How often and for how long the air handling unit should be operated depends on the size of the shelter, the number of occupants, and the capacity of the unit.  Assuming a family of six in a 3700 cubic foot shelter, they may wish to operate the air system for an hour every six hours or so to freshen the shelter atmosphere.  This schedule is not very close to the level of desperation, but it does maintain good morale and comfort for shelter occupants.  In order to maintain acceptable air quality in a shelter housing twenty to thirty occupants, the ventilator should be run for twenty minutes and then rested for twenty minutes.  Fifty occupants is considered the absolute limit with a single VA-150 and would require continuous operation to support life.  This assumes a steel or concrete shelter with un-insulated walls that will absorb body heat and keep temperatures under control.  The combination of insulated walls, lots of occupants, and inadequate ventilation will cause temperatures to soar to intolerable levels in a short period of time.  With this many people in a shelter, there will be a larger number of volunteers to operate the system (imagine the consequences of losing power with an electricity-dependant air handling unit under these conditions).  The “ventilation officer” will also have the job of listening to the radio (perhaps on headphones) to stay informed about an ongoing situation.  For this reason, we suggest that you position the radios near the ventilation unit.

War Gases:

Andair AG Gas Filters protect against the following war gases:

  • Nerve gases - Organic phosphoric acid compound to include Tabune, Sarin, Somane, Tammelin Esters (VX).
  • Blister agents (Vesicants) - Organic arsenic compounds e.g. Dichloro-(2-chlorovinyl) arsine, Ethylarsine dichloride, Methylarsine  dichloride.  Organic sulfur and nitrogen compounds (mustard gases): e.g. Phosgene oxime, Trichloromethylchloroform oxime, Trichloroacetophenone.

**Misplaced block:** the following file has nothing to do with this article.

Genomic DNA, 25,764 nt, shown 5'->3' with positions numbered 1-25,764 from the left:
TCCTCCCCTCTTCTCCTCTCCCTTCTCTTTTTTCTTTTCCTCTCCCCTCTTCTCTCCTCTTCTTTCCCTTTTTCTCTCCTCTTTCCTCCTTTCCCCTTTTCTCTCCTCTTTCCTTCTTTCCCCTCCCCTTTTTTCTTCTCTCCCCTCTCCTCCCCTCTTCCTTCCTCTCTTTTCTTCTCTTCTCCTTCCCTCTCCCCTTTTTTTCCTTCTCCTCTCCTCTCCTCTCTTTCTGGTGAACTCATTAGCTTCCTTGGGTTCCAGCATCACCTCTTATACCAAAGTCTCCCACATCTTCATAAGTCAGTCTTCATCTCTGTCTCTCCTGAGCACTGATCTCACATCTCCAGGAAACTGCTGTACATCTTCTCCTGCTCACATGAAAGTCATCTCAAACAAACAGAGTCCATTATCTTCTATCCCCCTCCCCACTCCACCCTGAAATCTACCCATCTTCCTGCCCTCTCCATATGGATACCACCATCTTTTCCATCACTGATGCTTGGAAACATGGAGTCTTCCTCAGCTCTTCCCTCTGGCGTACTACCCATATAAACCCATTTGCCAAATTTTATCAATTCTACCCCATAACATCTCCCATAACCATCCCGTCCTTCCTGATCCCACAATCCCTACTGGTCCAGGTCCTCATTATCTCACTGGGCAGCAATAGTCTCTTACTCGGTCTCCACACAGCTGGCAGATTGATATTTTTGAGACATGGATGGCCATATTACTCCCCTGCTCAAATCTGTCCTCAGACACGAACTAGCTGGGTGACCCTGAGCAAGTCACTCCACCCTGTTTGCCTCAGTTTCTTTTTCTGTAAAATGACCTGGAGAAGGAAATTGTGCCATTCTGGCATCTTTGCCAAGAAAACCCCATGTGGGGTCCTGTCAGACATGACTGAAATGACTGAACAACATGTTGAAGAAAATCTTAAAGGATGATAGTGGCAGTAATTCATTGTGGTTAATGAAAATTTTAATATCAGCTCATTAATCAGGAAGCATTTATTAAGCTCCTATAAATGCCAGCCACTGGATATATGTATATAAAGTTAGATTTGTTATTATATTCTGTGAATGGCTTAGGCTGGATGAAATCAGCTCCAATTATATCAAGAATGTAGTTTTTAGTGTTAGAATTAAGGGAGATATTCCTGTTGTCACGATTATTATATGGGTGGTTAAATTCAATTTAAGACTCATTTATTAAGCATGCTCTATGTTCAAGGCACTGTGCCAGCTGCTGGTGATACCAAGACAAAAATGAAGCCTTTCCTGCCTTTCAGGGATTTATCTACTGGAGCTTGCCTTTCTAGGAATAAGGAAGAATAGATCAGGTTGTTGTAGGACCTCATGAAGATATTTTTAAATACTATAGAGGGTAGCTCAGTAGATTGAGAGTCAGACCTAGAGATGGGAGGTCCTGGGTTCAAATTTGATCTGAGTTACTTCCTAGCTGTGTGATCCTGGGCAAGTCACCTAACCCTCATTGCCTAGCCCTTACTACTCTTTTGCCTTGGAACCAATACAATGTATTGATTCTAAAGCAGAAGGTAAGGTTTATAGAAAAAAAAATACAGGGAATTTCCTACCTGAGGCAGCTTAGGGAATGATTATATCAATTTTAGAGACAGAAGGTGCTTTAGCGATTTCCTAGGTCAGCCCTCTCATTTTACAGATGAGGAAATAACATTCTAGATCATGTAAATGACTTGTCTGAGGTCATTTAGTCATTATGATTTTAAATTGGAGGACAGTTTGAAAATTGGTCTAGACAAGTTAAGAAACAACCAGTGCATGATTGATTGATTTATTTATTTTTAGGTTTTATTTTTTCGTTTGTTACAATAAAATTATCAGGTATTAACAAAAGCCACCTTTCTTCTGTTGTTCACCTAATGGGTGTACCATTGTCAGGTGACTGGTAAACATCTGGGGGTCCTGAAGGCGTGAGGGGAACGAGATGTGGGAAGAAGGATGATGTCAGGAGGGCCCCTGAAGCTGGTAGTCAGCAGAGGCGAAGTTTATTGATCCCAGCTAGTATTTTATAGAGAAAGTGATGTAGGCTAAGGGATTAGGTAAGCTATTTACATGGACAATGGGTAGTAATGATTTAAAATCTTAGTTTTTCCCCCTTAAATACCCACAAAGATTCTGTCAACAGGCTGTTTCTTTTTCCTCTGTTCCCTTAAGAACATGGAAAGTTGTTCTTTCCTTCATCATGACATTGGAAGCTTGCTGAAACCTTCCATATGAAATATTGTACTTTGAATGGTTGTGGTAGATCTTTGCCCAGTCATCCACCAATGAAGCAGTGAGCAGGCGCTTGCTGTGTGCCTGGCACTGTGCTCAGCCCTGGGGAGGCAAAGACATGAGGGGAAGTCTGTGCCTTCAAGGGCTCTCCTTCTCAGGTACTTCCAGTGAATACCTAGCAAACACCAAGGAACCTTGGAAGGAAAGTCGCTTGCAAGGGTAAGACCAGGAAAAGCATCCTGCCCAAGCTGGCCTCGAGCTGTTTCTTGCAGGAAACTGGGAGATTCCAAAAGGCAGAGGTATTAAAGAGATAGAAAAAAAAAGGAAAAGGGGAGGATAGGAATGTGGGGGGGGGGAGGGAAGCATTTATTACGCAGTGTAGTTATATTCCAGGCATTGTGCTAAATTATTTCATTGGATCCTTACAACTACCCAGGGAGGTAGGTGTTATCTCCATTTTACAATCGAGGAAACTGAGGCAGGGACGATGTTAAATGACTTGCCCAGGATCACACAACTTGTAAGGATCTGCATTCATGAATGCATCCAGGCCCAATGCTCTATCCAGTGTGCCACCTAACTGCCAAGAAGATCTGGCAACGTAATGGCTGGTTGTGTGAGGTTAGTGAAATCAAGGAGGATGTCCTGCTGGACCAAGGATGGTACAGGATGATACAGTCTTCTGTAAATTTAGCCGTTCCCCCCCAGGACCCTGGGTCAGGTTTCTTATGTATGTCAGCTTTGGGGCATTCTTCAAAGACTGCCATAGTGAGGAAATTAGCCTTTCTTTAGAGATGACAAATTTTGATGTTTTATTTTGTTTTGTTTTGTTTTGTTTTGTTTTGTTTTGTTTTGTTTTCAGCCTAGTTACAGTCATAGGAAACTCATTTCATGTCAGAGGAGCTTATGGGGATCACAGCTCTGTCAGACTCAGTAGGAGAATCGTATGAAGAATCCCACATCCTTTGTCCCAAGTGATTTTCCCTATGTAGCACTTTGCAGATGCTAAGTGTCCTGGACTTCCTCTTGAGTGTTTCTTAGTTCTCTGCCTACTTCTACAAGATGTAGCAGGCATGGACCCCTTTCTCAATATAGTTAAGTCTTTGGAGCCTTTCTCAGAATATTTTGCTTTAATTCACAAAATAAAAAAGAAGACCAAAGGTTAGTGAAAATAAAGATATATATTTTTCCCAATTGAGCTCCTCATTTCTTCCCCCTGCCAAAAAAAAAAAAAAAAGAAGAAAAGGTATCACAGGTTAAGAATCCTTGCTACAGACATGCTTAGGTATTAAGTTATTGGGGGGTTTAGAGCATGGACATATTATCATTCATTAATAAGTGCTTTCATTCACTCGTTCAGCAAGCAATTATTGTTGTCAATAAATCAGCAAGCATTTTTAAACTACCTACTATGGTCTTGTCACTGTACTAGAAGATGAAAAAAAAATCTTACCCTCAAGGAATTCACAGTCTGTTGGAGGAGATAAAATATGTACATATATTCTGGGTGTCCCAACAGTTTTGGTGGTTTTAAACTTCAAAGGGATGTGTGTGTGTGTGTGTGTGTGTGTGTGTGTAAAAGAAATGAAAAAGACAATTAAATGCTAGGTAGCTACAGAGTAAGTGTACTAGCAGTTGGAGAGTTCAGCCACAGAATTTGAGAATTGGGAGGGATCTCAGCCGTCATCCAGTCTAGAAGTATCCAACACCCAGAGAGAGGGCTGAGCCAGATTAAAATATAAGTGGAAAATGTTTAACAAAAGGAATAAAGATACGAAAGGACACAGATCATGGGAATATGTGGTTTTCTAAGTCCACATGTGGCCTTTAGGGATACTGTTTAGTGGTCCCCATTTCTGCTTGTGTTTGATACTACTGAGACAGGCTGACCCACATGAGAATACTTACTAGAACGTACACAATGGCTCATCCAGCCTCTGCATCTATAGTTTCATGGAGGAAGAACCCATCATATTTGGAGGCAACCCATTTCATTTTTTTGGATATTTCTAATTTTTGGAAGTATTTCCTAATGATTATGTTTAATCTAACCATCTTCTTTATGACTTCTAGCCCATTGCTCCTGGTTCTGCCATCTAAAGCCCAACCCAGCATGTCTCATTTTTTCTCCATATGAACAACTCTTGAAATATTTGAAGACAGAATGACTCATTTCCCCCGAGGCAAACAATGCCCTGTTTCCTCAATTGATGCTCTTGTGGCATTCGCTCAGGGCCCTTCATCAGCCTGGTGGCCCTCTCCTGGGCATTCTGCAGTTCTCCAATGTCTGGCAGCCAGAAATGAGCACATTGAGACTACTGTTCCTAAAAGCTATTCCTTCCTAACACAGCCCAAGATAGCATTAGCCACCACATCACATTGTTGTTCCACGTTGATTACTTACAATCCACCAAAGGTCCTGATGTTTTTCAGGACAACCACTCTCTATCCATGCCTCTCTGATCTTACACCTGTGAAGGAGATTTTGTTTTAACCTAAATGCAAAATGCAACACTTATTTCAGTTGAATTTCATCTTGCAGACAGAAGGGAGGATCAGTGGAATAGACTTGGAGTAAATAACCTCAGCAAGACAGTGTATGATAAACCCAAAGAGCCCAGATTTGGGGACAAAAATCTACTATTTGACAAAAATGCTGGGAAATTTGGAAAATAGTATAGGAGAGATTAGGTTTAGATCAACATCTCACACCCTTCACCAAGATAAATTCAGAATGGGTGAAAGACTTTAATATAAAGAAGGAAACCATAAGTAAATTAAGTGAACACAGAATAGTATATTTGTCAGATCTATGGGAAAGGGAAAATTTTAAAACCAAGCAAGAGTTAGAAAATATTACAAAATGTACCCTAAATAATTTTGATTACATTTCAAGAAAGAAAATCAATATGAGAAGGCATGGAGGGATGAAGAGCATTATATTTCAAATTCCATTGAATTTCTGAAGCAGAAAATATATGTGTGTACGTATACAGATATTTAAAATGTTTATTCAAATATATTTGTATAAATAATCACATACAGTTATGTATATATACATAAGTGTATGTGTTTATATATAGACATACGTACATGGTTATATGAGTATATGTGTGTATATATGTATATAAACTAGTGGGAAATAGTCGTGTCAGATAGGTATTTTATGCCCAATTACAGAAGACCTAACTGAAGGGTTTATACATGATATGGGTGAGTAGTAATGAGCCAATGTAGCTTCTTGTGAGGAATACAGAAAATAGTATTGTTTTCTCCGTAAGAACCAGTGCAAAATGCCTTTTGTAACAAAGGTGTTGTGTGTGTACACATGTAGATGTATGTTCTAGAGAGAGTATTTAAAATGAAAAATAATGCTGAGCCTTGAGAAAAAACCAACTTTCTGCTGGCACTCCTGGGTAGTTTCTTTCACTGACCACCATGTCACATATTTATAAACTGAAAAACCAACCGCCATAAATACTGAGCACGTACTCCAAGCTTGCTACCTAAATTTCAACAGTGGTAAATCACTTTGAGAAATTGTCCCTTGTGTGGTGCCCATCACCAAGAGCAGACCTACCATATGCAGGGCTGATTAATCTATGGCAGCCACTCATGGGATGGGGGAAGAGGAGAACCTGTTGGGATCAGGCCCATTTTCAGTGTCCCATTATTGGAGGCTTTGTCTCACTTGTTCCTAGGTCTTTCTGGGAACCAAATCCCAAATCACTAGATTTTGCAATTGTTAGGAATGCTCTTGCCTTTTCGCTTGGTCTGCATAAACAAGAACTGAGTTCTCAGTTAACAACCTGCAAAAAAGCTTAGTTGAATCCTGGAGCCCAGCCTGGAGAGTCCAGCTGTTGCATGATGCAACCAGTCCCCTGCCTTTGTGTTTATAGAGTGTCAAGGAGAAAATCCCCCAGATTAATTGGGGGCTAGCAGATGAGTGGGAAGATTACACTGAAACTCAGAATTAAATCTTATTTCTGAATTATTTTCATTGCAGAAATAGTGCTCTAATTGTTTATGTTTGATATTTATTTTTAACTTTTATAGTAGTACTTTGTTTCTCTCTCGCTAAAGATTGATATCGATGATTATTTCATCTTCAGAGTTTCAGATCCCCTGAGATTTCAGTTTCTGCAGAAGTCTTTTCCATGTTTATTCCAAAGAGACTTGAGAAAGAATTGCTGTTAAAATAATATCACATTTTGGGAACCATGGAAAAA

• Choking agents - Phosgene, Di-phosgene, Tri-phosgene, Chloropicrin.
  • Tear and harassing gases - Halogenated organic compounds e.g. Bromoacetone, Chloroacetophenone, Bromobenzoic cyanide.
  • Blood gases - Arsine (Hydrogen arsenide, Hydrogen cyanide, Cyanogen  chloride, Potassium fluoro acetate etc.
  • Incapacitants - LSD, BZ, Indole amino alcanes, Phenyl amino alcanes, etc.
  • Toxins (Bio-toxins) - Bateriological Toxins,  e.g. anthrax, plague, tularemia, as well as viral agents such as smallpox, Marburg, VEE. Ebola, etc.,  Zoological Toxins, Botanical Toxins.

Gas filters do NOT protect against carbon monoxide and dioxide.  A separate filter is available for scrubbing carbon dioxide from the shelter atmosphere during a period of time when outside air is not suitable.  This could occur if burning debris is too close to the air intake vent.

Carbon Dioxide:

A hardened NBC shelter should have the capability to shut down the outside source of air for a period of 6 hours, for sealed shelter operation.  During the first hours of a nuclear attack, smoke, carbon monoxide, and radiation particles could overcome the ventilation and filtration systems.  It is assumed, after this 6-hour period, that carbon monoxide levels from the smoke outside would have dissipated.  However, carbon dioxide (CO2), which is an internal threat, builds very quickly in occupied sealed areas.  A concentration of CO2 over 3% in the sheltered area is unacceptable.

Each person will produce about .67 cubic feet/hr of CO2.  Plan your shelter space to accommodate each person with enough room to breathe safely and comfortably for that 6-hour period.  Each person needs 88 cubic feet of free air volume to shut down for 6 hours.   Design your shelter with double that volume, to accommodate for furniture, food, water and other supplies.  A 10 ft. x 32 ft. shelter will accommodate 14 people and supplies in a ‘shut down’ mode for 6 hours. 

It would appear from this example that the shelter could be rather small.  However, it should be noted that the air space for breathing must be totally empty space.  You must, therefore, add about 5 cubic feet for the mass of each person.  You must also add additional space for food, water, supplies and furniture.  A good rule of thumb would be to multiple the required air space by a factor of 2.5; and for the example above, the volume of the shelter should increase to 2100 cubic feet. Our 10 x 32 ft. shelter (7 feet of head space, 3 feet of storage below the floor, and 32 running feet) would meet the criteria nicely.

If you plan to accommodate more people than your shut down mode can accommodate, you should purchase our carbon dioxide scrubber, or purchase compressed air tanks.  Do not store oxygen tanks inside your shelter.  They pose too much of a danger.